Allison expects 'terribly painful year' for one or two teams


Mercedes chief technical officer James Allison reckons that a few F1 teams are in for a "terribly painful year" due to getting their all-new 2022 designs "badly wrong".

F1 teams are facing a regulation reset this season, the first significant revamp of the rule book since 2009, with ground effects at the center of the changes that will hopefully tighten the field and boost the show on the track.

While purposefully restrictive in terms of scope of innovation, the new regulations will nevertheless spawn new ideas or bold approaches as each team's creative minds put their own spin on the rules.

Teams will roll out their machines at the Circuit de Cataluna in Barcelona in late February at the start of pre-season testing. While everyone awaits to see who has gotten it right, Allison fears that a few teams will have inevitably gotten it "badly wrong".

"Everyone in our team, and everyone in every other team, will have done our level best to try to find a design and an approach that will be a happy match to this new regulation set," explained the British engineer in a special video released on the Mercedes team's YouTube channel.

"And we'll all get to find out together at the start of this season, in the races that unfold from there, exactly how that shakes out.

"I would imagine, given that the cars are so new and so different, that one or two cars on the grid will have got it really badly wrong. And they will have a terribly painful year.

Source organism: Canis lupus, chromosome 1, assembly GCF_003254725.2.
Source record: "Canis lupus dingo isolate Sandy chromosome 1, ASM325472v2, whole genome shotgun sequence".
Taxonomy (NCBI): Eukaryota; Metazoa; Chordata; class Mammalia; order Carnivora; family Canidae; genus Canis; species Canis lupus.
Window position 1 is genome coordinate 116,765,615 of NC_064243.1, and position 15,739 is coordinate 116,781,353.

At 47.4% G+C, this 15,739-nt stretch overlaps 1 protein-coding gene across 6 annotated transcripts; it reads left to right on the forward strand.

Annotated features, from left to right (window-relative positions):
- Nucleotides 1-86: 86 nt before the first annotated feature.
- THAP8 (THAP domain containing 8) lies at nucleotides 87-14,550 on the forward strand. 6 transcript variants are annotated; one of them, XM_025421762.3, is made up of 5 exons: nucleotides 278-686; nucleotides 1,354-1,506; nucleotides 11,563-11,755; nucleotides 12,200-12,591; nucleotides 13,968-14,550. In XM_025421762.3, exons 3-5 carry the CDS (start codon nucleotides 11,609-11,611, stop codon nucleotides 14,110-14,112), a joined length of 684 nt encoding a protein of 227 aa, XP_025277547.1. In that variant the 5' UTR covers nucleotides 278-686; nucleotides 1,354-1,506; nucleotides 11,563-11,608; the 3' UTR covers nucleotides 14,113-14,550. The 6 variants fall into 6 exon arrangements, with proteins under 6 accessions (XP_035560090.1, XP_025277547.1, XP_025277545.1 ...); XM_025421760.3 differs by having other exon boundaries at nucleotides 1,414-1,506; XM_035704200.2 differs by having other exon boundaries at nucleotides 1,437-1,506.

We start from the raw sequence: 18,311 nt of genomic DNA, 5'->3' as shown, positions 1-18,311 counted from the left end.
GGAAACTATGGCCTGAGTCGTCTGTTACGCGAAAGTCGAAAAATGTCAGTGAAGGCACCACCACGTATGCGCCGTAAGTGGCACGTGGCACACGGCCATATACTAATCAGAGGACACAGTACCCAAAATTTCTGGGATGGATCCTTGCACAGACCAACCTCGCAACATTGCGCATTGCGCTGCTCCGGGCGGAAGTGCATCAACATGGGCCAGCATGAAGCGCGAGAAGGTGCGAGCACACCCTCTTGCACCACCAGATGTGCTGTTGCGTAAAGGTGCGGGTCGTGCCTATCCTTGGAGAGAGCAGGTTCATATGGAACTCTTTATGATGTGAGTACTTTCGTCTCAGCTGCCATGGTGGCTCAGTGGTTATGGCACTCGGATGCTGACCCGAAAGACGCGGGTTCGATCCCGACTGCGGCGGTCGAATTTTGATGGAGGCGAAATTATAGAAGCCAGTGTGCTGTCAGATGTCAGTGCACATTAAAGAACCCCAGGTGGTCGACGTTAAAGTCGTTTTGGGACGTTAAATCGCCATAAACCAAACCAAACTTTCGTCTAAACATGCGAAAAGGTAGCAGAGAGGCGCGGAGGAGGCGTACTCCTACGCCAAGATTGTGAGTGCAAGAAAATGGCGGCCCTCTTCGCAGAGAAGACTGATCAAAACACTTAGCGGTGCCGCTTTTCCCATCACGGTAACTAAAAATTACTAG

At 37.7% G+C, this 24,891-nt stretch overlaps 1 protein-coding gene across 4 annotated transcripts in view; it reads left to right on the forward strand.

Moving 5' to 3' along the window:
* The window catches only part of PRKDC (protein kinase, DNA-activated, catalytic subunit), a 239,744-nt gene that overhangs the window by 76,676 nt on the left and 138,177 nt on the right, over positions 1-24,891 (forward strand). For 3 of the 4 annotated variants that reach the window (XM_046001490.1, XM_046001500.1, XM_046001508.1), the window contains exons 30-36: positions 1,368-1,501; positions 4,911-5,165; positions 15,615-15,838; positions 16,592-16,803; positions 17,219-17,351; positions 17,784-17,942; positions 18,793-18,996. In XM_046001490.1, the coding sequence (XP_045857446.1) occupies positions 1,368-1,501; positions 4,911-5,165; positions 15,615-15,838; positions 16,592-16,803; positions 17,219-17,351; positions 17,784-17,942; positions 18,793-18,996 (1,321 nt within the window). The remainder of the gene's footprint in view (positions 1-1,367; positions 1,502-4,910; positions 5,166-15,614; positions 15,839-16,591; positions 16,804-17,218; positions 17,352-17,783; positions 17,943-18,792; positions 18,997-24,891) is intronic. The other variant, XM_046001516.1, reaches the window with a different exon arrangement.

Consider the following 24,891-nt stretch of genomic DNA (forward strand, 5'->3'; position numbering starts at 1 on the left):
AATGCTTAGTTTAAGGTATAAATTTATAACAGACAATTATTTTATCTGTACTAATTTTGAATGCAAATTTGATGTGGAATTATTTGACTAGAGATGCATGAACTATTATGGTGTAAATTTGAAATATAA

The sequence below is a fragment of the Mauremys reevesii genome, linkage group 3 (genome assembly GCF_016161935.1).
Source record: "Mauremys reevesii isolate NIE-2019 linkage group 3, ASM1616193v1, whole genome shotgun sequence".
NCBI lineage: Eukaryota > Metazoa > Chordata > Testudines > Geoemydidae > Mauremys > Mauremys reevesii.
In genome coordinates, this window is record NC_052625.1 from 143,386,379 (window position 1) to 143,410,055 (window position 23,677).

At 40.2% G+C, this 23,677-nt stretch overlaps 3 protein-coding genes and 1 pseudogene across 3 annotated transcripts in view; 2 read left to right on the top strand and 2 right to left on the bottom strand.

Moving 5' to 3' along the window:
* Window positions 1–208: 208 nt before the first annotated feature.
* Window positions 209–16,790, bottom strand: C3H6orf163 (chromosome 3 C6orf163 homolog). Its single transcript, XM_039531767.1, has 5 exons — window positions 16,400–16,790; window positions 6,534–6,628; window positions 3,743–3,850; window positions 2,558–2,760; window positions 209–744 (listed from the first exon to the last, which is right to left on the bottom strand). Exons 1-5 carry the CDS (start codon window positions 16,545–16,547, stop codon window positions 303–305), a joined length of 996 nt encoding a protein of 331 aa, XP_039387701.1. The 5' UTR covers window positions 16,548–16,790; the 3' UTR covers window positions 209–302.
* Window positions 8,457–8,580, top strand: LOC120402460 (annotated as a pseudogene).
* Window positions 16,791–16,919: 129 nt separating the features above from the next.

"I would imagine that all of us to some degree will have left things on the table that we just didn't anticipate. And we will look at other cars and think ‘oh, why didn't we think of that?’

"Then we'll be scrambling around to try to get that idea onto our car as fast as possible, so that we can claw our way, from whatever position we land in that first race, forwards.

"Or, if we're lucky enough to be in front, to keep the attacking wolves behind us.

"It's going to be quite a rush and definitely something that's going to keep us all from having too much sleep for the whole of the season."


As Grand Prix racing's dominant team since the advent of the hybrid era in 2014, Mercedes will be challenged to uphold its hegemony in the wake of the sport's regulation overhaul.

But Allison says the Brackley squad is tackling F1's reset campaign with the "fun and relish" it deserves.

"When the regulations change in such large measure as these ones, then we approach that with all the fun and relish that that challenge deserves," he said.

"Our job is to look for technical opportunity and regulations, and then use our combined wit and skill and all the effort that we make collectively, to try to find a configuration of car that will be better than anyone else's approach to it.

"When everything is as new as this, then everywhere you look in that regulation set, twice as thick as the old one, there's opportunity.

"There's opportunity and of course, there's jeopardy.

"And we try to pick our way through the potential minefield and pick up all the little boxes of treasure that may be set in amongst the landmines, to end up with a car that we hope will see us pitching at the front of the grid."

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